Experimental Type Research Questions

PDF Equation Formatted Experimental Type of Research Questions

By: Ir. Togar A. Napitupulu, MS., MSc., Ph.D




Consider the following two cases:

Implementing a newly improved marketing technique might be claimed to reach and persuade customers to buy on average more than 100 customers per month. Sample of sales person were trained with the new technique and observed their monthly selling.
The hypothesis for such experimentation is
H0 : μ = 100
H1: μ > 100
where μ is the population average of the number of customers persuaded by the sales.
From the sample of say, n sales person, we calculate the average sales and the sample variance. Using these two information t-statistics and p-value for one sided test (see H1, having one direction “less than”)can be calculated. If this is less than α/2, then we enough evidence from the sample to reject H0.
We might want to compare two different method of teaching or training our employee and we would like to know the most effective method in terms of their productivity. The two methods can be thought of as two different treatment in lab such that one group of employee is being treated with one of the method and the other group being treated with the other method. The hypothesis to be tested might be:

H0: μ1 = μ2 versus
H1: μ1 > μ2

Because we are suspecting that method one is more effective than method two. μ1 and μ2 are the population mean of the first and the second method respectively. This can be tested using t-statistics (t test), testing the mean of two populations. Again we can use p-value as decision rule whether to reject H0 or not enough evidence from sample to reject H0.

Both cases are called one-factor problem. The factor is the treatment with two levels. In the first case, the treatment is the newly improved marketing method and the samples were taken. The other level is without sample, i.e., simply a constant where the value can be thought of as had been derived from previously taken samples. In the second case, the levels are method 1 and method 2 and two sets of samples were taken from both. The following is a case where there are more than two levels.

One-Way ANOVA: Sometimes we might want to test three or more treatments, or to test the mean of three or more population. In such case we can not use t-test anymore. We have to resort to a method called Analysis of Variance (ANOVA). The hypothesis for such problem is:
H0: μ1 = μ2 = μ3 = …. = μk versus
H1: At least two of them are not equal to one another
where k is the number of treatments or populations. The test statistic used is F-stat, or F –test. Again p-value can be used to decide whether to reject H0 or not enough evidence to reject H0. When H0 is rejected, then we still need to test which particular pairs is the one that is not equal to one another. To test which of the pairs is not equal, we use “Tukey-Kramer Procedure”. When there are n populations to test or n means, then there are ([n(n-1)])⁄2 pairs to test. For example, we might want to test more than two methods of marketing and want to know which one of them that has the greater impact. Another example is we might want to know which of three of more methods of impact of training on our employee and which one is the best among them.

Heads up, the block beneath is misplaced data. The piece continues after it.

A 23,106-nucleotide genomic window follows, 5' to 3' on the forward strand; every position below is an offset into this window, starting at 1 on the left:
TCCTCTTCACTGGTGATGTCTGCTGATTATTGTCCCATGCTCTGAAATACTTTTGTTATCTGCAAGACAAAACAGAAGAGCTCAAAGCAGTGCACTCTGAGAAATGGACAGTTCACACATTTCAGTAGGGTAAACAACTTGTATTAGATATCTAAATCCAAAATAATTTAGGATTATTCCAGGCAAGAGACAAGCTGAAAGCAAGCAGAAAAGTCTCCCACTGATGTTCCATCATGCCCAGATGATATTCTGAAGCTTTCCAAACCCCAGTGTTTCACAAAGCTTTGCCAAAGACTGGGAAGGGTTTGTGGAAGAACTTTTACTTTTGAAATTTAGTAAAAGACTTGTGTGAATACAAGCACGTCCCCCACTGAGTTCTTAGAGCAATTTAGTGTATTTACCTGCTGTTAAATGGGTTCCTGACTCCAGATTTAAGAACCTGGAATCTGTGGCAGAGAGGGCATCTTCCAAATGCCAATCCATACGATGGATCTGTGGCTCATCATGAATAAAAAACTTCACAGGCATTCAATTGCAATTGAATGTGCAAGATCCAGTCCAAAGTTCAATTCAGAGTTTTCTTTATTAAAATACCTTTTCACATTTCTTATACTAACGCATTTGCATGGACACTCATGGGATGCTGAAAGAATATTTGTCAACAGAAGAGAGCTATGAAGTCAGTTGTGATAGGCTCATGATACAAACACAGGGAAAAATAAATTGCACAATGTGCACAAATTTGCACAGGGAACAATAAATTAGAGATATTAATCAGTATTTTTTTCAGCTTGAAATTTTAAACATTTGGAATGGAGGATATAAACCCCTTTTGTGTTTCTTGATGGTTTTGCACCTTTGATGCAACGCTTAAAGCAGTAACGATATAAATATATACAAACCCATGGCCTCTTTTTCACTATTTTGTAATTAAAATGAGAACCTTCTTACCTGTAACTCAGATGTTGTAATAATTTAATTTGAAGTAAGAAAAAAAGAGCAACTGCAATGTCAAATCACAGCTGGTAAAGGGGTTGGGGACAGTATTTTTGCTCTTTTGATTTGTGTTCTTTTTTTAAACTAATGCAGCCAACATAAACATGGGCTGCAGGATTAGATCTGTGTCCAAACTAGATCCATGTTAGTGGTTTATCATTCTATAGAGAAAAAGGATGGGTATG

Notes on strategy of experimental design: Experimental units (such as students, mice, company, products, etc., provide the heterogeneity that leads to experimental error . To avoid this, we randomly assigned the factor levels to the experimental units.
ASSUMTION: The k populations are independent and normally distributed with mean μ_1,μ_2,…,μ_k and common variance σ^2. This assumption is supported by the randomization.
Let y_ij denote the jth observation from the ith treatment. Each observation may be written in the form:
Y_ij=μ_i+ϵ_ij …………………………………… ( )
Where ϵ_ij measures the deviation of the jth observation of the ith sample from the corresponding treatment mean – the same as the error term in regression. Another way of writing this equation is by substituting μ_i=μ+α_i , subject to the constraint ∑_(i=1)^k▒α_i =0. Hence we may write
And α_i is called the effect of the ith treatment; μ is the grand mean of all the μ_i’s. The above hypothesis then now can be replaced by :
H_0:α_1=α_2= …=α_k=0.
H_1:At least one of the α_i^' s is not equal to zero.
Testing the hypothesis is based on comparison of two independent estimates of the common population variance σ^2 based on the following Sum-of-squares Identity:
∑_(i=1)^k▒〖∑_(j=1)^n▒〖(y_ij-y ̅_(..))〗^2 =〗 n∑_(i=1)^k▒〖(y ̅_(i.)-y ̅_(..))〗^2 +∑_(i=1)^k▒∑_(j=1)^n▒〖(y_ij-y ̅_(i.))〗^2
That is
SST = total sum of squares.
SSA = treatment sum of squares.
SSE = error sum of squares (within treatment sum of squares).
It can be shown that expected value of SSA
E(SSA)=(k-1) σ^2+n∑_(i=1)^k▒α_i^2 .
If H0 is true, and thus each αi in the above formula is equal to zero, then
E(s_1^2 )=E(SSA/(k-1))=σ^2,
Or that s_1^2 is an unbiased estimate of σ^2. However, if H1 is true, we have
E(s_1^2 )=E(SSA/(k-1))=σ^2+n/(k-1) ∑▒α_i^2 ,
that is, s_1^2 estimates σ^2 plus an additional term, which measures variation due to the systematic effects. We also know that another independent estimator of σ^2 based on k(n-1) degrees of freedom is the familiar s^2,
Now, when H0 is true then, the ratio F=(s_1^2)⁄s^2 is a random variable having the F-distribution with k-1 and k(n-1) degrees of freedom. Since s_1^2 overestimates σ^2 when H0 is false, we have a one-tailed test with the critical region entirely in the right tail of the F distribution; That is, we have F-ratio for testing equality of the means (see hypothesis above).


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